Atari Melbourne Project revealed
Thursday, June 9, 2005
Atari Melbourne House has been at the centre of recent speculation after head of studio Andrew Carter took charge earlier this year, and details about their current project have been limited.
A source inside the studio has confirmed that the title in development is a PS2 port of Eden's next-generation Xbox 360 game.
Although Melbourne House established a strong reputation for driving games with the acclaimed Test Drive: Le Mans (Sega Dreamcast), recent ventures away from the genre such as Men In Black II: Alien Escape and Transformers: Armada (targeted at the high end of the market) have failed to make an impact.
However, speculation about the studio's long term future took another turn this week when Atari CEO James Caparro resigned. Although the ambitious natural disaster themed The Big One was cancelled when former CEO Bruno Bonnell took a back seat in November last year, the project - known inside the studio as Bonnell's "pet" - might be revived now Bonnell has been appointed interim CEO in the wake of Caparro's resignation.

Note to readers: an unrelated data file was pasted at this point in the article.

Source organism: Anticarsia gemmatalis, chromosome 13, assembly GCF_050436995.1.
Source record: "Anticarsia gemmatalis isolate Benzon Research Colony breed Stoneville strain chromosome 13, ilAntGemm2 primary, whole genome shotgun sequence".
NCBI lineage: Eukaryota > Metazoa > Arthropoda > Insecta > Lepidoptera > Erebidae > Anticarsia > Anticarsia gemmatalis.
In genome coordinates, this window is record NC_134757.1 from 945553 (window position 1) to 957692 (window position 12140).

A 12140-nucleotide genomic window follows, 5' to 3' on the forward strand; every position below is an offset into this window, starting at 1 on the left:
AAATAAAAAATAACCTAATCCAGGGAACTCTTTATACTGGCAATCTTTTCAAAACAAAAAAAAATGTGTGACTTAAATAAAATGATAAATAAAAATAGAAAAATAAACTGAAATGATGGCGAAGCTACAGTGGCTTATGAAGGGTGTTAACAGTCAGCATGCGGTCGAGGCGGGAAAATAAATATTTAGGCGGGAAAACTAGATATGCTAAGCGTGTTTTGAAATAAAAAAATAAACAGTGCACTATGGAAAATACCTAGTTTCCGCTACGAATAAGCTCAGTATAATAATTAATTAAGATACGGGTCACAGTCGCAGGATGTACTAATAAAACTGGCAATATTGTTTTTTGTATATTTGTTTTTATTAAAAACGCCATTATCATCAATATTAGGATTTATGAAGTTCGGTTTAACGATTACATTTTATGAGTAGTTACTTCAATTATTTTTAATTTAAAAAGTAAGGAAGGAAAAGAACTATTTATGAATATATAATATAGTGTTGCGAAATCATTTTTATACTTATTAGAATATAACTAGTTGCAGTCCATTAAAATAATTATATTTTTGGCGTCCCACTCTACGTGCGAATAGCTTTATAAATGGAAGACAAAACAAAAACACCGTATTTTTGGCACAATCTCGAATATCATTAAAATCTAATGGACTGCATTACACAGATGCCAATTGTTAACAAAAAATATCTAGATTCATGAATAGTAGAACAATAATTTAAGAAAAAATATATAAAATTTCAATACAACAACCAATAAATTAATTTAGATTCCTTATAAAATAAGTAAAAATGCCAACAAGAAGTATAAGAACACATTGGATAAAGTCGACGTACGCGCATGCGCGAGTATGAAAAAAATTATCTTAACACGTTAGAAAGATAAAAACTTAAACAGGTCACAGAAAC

"Who knows, it might be [The Big One], it might be another port," the source said.
Two senior game designers have resigned from the studio in the past month.
- Scott Banerjee, "Atari CEO leaves company, shares fall". MarketWatch, 8 June, 2005.
- Men In Black II: Alien Escape and Transformers: Armada reviews. Metacritic.com.
- Douglas C. Perry, "E3 2005: Test Drive Unlimited". IGN, 20 May, 2005.
- Rob Fahey, "Shock resignation for Atari CEO; Bonnell now back at the helm". gamesindustry.biz, 09 June, 2005.
|The text of this article has been released into the public domain. In the event that this is not legally possible, this article may be used for any purpose, without any condition, unless such conditions are required by law. This applies worldwide. Copyright terms on images, however, may vary, so please check individual image pages prior to duplication.
Please note that this only applies to Wikinews content created prior to September 25, 2005. All content created after that date is released under a Creative Commons license which is mentioned at the bottom of each article. This is currently the Creative Commons Attribution 2.5 License.